If all these social networking sites do not follow the government’s recommendations, they risk losing their position as social media platforms and the safeguards that come with being intermediaries. The government can also take legal action against them if they do not obey the guidelines.
If Facebook, Twitter, WhatsApp, and Instagram do not comply with the new mediator criteria for social media platforms, they may risk a ban in India. The Ministry of Electronics and Information Technology (MEITy) set a three-month deadline for the giants to adopt these recommendations, which expires today, May 25, but none of them have done so yet.
Despite these firms’ requests for a six-month delay in implementation, the restrictions will go into force tomorrow.
The Indian equivalent of Twitter, Koo, is the only homegrown social media website that has so far embraced the Centre’s intermediate criteria.
If either of these social networking sites refuses to adopt these principles, they risk losing their position as online platforms as well as their intermediary protections.
Nevertheless, Facebook has stated that it would follow the IT guidelines. “We want to follow the IT rules’ requirements and continue to explore a few of the topics that require additional involvement with the government.” We are trying to adopt operational processes and increase efficiency in accordance with IT guidelines. In a statement, a Facebook representative stated, “Facebook is dedicated to people’s right to freely and securely express themselves on our platform.”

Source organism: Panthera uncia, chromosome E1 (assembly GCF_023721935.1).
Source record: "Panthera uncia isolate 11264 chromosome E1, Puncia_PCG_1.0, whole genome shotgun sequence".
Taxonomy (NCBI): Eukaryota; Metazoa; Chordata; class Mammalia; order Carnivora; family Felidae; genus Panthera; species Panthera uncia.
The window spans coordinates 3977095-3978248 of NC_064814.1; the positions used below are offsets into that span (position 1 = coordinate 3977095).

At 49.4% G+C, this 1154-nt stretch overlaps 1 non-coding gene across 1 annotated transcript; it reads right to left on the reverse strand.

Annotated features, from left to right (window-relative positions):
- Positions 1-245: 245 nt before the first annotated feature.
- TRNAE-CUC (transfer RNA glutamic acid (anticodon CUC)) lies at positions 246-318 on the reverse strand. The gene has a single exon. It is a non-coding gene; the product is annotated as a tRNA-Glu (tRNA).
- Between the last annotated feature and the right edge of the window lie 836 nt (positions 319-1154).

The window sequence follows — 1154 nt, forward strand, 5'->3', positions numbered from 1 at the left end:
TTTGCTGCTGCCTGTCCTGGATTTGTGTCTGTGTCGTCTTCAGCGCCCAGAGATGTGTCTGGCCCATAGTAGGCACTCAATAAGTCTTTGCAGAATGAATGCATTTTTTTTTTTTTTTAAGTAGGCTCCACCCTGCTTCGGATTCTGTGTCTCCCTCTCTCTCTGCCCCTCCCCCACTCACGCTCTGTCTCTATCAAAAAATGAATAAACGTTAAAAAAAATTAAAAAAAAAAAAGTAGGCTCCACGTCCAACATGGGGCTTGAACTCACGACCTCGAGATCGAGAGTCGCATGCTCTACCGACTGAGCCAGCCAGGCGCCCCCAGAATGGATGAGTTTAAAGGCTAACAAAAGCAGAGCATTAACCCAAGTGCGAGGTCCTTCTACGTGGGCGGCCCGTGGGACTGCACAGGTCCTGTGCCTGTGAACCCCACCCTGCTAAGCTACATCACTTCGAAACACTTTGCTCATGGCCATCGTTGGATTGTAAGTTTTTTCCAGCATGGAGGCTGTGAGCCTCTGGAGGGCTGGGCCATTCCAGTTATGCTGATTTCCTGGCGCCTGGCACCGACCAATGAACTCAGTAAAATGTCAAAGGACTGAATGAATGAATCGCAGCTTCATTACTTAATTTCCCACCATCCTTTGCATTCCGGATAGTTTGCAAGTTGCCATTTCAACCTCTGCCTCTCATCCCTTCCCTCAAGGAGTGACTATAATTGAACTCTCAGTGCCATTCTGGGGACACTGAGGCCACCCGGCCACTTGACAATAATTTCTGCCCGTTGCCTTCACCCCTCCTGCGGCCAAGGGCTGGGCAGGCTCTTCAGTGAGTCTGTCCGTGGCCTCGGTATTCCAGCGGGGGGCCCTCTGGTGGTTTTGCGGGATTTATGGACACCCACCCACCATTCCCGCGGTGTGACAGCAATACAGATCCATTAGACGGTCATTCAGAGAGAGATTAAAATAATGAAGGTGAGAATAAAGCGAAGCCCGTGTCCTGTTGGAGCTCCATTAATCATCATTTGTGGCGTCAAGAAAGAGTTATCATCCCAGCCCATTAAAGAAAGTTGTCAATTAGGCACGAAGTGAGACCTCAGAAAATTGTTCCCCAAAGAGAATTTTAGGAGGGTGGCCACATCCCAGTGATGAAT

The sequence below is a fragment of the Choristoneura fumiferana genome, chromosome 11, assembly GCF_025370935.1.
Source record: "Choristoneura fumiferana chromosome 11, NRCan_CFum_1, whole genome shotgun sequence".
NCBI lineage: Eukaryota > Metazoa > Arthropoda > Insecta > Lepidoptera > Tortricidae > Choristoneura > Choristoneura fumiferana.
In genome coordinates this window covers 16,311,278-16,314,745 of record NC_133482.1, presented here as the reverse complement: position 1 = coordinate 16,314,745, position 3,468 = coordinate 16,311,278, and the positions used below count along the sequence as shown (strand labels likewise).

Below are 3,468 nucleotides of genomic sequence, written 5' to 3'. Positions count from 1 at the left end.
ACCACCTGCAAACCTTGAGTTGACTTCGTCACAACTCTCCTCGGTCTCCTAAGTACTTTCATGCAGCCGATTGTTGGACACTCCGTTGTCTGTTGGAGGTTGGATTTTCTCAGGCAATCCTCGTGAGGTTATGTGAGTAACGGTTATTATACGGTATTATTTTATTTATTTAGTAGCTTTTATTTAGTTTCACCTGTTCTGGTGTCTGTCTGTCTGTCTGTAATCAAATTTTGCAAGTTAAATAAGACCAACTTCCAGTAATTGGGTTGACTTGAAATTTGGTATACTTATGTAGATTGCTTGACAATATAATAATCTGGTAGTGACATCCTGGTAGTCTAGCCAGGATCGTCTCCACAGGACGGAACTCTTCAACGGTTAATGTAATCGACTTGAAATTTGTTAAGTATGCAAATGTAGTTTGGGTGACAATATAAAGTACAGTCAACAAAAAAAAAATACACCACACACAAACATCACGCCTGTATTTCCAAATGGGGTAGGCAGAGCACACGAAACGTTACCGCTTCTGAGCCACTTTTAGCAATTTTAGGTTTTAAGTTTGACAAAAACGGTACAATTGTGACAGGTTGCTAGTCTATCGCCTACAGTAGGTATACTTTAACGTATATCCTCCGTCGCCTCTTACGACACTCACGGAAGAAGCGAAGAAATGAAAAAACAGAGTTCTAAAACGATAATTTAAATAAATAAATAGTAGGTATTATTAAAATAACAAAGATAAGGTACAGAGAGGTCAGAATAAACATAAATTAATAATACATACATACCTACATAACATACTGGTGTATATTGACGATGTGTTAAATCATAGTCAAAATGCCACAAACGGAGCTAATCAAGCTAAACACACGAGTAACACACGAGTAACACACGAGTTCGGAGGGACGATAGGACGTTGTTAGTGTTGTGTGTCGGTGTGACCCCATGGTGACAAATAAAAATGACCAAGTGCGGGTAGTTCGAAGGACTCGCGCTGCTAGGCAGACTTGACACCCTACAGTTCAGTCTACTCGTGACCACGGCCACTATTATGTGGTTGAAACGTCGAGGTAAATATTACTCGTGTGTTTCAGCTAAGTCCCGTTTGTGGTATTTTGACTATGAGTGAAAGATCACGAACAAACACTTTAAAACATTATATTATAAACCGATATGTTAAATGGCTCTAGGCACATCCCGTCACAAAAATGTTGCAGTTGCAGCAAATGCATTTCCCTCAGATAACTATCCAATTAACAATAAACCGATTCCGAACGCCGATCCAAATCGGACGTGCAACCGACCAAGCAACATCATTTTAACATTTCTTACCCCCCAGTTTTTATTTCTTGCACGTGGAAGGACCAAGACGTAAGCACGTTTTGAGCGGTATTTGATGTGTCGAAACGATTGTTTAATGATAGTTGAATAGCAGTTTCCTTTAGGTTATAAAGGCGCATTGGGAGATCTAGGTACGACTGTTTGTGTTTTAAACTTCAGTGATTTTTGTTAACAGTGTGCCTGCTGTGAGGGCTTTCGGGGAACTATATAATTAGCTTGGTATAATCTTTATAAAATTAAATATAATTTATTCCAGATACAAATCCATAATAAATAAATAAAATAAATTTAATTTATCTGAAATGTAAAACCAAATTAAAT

The current guidelines, which were announced in February, compel giant social media platforms like as Twitter, Facebook, Instagram, and WhatsApp to conduct further due diligence, which includes the nomination of a chief compliance officer, nodal contact person, and resident grievance officer.
Given the necessity of a public interface for complaints and the necessity for an acknowledgement mechanism for requests, officials say that appointing a grievance officer would be a critical necessity from the start of the regulations’ implementation.
On February 25, the government proposed new laws for social media companies, forcing them to delete any information detected by authorities within 36 hours and establishing a comprehensive complaint redress system with a local officer.
The government established a threshold of 50 lakh registered users for designating a significant social media intermediary,’ implying that major firms such as Twitter, Facebook, and Google will be subject to new regulations. It had stated in February when issuing the regulations that the new restrictions would take effect immediately, but that large social media companies (based on number of users) would be given three months to comply.
Popular social media firms will also be required to post a monthly compliance report that includes information on complaints received and actions taken, as well as information on content that was proactively deleted. They’ll also have to display a physical interaction address in India on their website, mobile app, or both.
According to official statistics, India has 53 million WhatsApp users, 44.8 million YouTube subscribers, 41 million Facebook subscribers, 21 million Instagram users, and 1.75 million Twitter users. Under the new criteria, Koo has around 60 lakh users, making it a major social media middleman.